Kimberly Jones said in a Facebook post Friday she had just picked up her son, Keaton, from school because he was too afraid to go to lunch.
In the video, Keaton said other students call him ugly, make fun of his nose and tell him he has no friends. He said milk was poured on him and ham was put down his clothes.
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Alex Crotty was just 11 when things started feeling wrong.
“I didn't feel unloved. I just felt numb to the world. Like, I was surrounded by great things, but just I couldn't be happy. And I didn't know why that was,” Alex, told NBC News.
The Centers for Disease Control and Prevention reports one in five American children, ages 3 through 17 — some 15 million — have a diagnosable mental, emotional or behavioral disorder in a given year.
Recent research indicates serious depression is worsening in teens, especially girls and the suicide rate among girls reached a 40-year high in 2015, according to a CDC report released in August.
Teens are known for their moodiness, and adolescence — a particularly turbulent time of life — is actually one of the most vulnerable periods to develop anxiety and depression. Some 50 percent of cases of mental illness begin by age 14, according to the American Psychiatric Association.
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. (AP Photo/Nasser Nasser
A Palestinian stabbed an Israeli security guard Sunday at the entrance to Jerusalem's bustling central bus station, seriously wounding him in the first attack in the volatile city since President Donald Trump recognized it as Israel's capital.
In Beirut, scores of Lebanese and Palestinian demonstrators clashed with security forces outside the heavily guarded U.S. Embassy over the recognition, while Arab foreign ministers meeting in Cairo demanded that the United States rescind Trump's decision, calling it a "grave" development.
The violence came amid days of unrest sparked by Trump's dramatic announcement Wednesday. The Palestinians staged three "days of rage," with clashes breaking out in flashpoints around the West Bank, east Jerusalem and the Gaza Strip.
AP Photo/Susan Walsh
President Donald Trump paid tribute Saturday to the leaders and foot soldiers of the civil rights movement whose sacrifices help make the United States a fairer and more just country, though protests surrounding his visit to Mississippi laid bare the stark divisions among Americans about his commitment to that legacy.
As Trump gazed at an exhibit on Freedom Riders at the new Museum of Mississippi History and the Mississippi Civil Rights Museum, demonstrators near the site held up signs that said "Make America Civil Again" and "Lock Him Up." Some shouted "No Trump, no hate, no KKK in the USA."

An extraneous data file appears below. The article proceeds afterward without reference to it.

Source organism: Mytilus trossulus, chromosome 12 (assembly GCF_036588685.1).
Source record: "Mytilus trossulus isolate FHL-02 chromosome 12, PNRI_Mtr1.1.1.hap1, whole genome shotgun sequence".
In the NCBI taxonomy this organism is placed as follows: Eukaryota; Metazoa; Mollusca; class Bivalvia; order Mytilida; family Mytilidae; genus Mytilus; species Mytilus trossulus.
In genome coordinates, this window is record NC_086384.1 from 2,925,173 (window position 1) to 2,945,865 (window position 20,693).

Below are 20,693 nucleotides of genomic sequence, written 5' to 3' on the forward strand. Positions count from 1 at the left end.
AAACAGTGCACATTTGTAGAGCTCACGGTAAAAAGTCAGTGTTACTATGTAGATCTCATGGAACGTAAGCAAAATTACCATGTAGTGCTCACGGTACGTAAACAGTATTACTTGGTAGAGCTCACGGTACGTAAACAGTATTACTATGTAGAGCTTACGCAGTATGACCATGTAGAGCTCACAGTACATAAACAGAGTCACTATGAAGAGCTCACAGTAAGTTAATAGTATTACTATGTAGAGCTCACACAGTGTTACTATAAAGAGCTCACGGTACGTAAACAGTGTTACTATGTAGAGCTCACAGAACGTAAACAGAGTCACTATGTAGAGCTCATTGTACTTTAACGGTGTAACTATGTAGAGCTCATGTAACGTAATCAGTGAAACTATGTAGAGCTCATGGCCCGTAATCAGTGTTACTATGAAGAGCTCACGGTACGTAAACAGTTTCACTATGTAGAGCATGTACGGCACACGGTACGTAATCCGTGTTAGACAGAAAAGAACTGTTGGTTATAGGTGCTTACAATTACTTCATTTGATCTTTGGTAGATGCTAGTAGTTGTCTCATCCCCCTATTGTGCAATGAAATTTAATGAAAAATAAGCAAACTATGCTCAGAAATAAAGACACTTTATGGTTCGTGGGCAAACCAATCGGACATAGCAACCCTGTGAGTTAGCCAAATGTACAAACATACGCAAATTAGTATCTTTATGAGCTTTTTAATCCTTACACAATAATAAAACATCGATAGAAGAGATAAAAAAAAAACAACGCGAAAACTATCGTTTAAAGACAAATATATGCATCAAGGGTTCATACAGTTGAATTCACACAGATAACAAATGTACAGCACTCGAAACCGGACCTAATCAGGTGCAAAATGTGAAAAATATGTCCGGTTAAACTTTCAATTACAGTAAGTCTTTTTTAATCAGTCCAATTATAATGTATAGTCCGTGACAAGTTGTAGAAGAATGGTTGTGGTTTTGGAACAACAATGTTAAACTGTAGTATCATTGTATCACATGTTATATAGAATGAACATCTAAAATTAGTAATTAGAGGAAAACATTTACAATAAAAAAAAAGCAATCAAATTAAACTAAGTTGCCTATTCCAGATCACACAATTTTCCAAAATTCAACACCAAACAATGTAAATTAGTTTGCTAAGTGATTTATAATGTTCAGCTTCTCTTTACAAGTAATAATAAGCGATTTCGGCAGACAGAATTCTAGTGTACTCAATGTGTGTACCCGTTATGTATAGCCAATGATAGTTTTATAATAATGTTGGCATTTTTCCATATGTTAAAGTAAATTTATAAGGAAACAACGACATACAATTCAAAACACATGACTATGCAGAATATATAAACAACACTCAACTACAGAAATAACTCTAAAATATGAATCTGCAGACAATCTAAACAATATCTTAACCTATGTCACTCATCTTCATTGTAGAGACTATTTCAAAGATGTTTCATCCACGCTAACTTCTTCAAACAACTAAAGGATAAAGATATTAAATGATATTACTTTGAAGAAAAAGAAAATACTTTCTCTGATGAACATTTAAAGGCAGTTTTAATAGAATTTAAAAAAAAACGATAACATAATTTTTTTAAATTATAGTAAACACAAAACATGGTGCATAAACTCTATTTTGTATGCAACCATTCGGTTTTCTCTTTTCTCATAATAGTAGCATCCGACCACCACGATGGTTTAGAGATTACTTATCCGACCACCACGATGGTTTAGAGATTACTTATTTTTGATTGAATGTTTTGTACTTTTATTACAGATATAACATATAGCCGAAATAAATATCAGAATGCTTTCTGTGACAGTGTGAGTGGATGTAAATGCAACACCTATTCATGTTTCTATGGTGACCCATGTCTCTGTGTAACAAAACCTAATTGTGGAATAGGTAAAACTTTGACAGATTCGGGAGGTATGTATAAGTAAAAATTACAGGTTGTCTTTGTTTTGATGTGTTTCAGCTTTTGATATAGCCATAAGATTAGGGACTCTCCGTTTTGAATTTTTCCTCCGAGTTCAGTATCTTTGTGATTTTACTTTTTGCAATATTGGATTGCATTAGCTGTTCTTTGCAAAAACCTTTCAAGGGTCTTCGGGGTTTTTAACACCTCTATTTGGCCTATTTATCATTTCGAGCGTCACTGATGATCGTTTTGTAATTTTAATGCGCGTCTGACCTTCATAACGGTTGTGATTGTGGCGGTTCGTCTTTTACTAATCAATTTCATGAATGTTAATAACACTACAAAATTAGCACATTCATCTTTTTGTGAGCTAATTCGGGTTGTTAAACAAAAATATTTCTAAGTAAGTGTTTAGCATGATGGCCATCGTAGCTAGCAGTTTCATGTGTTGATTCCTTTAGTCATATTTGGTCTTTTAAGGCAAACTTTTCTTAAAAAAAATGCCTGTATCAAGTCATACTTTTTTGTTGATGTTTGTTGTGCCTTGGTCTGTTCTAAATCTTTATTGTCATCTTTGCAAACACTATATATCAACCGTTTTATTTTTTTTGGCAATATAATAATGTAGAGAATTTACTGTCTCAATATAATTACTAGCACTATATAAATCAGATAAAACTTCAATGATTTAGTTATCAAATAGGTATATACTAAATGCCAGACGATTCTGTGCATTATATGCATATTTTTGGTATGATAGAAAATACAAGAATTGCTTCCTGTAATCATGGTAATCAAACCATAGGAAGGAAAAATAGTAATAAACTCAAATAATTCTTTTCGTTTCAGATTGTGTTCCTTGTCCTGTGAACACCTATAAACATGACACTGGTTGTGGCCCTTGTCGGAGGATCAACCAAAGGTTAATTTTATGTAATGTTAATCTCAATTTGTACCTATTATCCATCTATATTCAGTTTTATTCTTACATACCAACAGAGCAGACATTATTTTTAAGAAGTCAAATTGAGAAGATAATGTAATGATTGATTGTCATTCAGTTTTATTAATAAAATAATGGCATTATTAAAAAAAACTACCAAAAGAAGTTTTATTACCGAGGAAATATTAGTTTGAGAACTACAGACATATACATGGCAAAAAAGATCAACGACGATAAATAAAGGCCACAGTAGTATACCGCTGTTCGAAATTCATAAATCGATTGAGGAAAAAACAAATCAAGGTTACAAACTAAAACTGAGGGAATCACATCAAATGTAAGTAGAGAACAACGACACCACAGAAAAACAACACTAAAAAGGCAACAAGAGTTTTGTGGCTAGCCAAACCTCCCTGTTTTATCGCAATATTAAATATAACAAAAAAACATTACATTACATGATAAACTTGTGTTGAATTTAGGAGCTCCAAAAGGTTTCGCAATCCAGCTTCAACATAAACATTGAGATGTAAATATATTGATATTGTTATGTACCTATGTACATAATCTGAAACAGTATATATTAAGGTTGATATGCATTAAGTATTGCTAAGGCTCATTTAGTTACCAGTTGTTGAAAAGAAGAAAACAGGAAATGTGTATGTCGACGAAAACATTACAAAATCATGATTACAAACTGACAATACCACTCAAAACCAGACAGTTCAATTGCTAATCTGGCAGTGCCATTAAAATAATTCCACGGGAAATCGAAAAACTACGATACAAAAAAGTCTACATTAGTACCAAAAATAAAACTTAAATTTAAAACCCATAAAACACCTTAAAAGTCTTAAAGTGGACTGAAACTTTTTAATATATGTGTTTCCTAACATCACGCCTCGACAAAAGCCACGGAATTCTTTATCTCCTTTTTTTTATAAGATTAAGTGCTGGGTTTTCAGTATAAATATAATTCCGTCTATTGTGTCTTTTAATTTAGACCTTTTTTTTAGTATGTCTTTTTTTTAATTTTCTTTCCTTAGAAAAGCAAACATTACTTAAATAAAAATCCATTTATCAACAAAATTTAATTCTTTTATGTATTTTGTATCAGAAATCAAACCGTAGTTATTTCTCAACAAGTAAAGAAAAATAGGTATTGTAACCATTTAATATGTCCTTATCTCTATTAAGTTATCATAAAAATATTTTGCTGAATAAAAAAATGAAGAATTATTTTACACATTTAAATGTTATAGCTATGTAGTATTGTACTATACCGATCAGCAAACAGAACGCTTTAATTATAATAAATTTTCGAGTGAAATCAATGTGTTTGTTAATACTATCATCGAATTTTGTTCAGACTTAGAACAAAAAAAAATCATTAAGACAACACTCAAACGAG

Trump spent about 30 minutes at the museums, gave a 10-minute speech to select guests inside and then flew back to his Florida estate, skipping the public schedule of the dedication ceremony held outside on a chilly day. He spent more time getting to Jackson than he did on the ground.
Members of both parties are glum and guarded after a shocking week of resignations on Capitol Hill. But Democrats say the way they're handling the sexual misconduct issue will give them a valuable weapon for next year's congressional elections. Republicans say that's just wishful thinking.
No one knows when or where the allegations that have felled lawmakers, journalists and entertainers will end. The ax could well fall again in a Congress where the culture has long tolerated behavior that would trigger departures today.
For now, Democrats want voters to see a very bright line: They forced the liberal rising star Al Franken and civil rights veteran Rep. John Conyers to leave, while Donald Trump remains president and Alabama Republican Roy Moore could well be elected to the Senate next Tuesday.
AP Photo/Herman Knippertz, File
Kensington Palace says Princes William and Harry have chosen sculptor Ian Rank-Broadley to create a statue of their mother, Princess Diana, to mark the 20th anniversary of her death.
Rank-Broadley, whose image of Queen Elizabeth II has appeared on British coins since 1998, will complete the work by 2019. The statue will be placed on the grounds of Kensington Palace, where Diana once lived.
The princes said in a statement Sunday that the statue is meant to create "a fitting and lasting tribute to our mother" and to remember her life and legacy.
Archdiocese of Washington
A federal court has denied a request by the Archdiocese of Washington to allow it to put Christmas ads on Washington Metropolitan Area Transit Authority buses.
The archdiocese filed a federal lawsuit against Metro after the transit agency refused to sell space on buses for Christmas fundraising ads, citing its ban on "issue-oriented advertising."
The suit argued that Metro is "hostile to religion" and violated the Archdiocese's right to freedom of speech and free exercise of religion by rejecting the ad. However, a federal judge rejected that argument and said the transit agency could ban ads featuring a religious theme.